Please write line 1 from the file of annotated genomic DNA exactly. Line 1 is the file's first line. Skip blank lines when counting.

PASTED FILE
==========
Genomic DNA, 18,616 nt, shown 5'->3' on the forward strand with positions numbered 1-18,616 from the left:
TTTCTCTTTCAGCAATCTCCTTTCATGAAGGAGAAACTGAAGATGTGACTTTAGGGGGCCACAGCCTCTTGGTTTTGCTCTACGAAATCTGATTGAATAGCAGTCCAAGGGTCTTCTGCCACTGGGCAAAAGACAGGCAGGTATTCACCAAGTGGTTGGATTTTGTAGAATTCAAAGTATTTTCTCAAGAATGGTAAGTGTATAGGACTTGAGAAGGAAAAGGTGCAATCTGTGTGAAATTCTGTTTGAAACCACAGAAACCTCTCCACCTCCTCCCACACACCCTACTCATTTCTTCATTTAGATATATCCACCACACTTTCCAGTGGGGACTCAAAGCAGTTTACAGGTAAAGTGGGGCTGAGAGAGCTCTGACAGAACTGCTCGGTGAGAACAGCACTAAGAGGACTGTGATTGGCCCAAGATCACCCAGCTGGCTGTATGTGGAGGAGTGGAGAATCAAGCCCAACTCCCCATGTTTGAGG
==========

Genomic DNA, 18,616 nt, shown 5'->3' on the forward strand with positions numbered 1-18,616 from the left: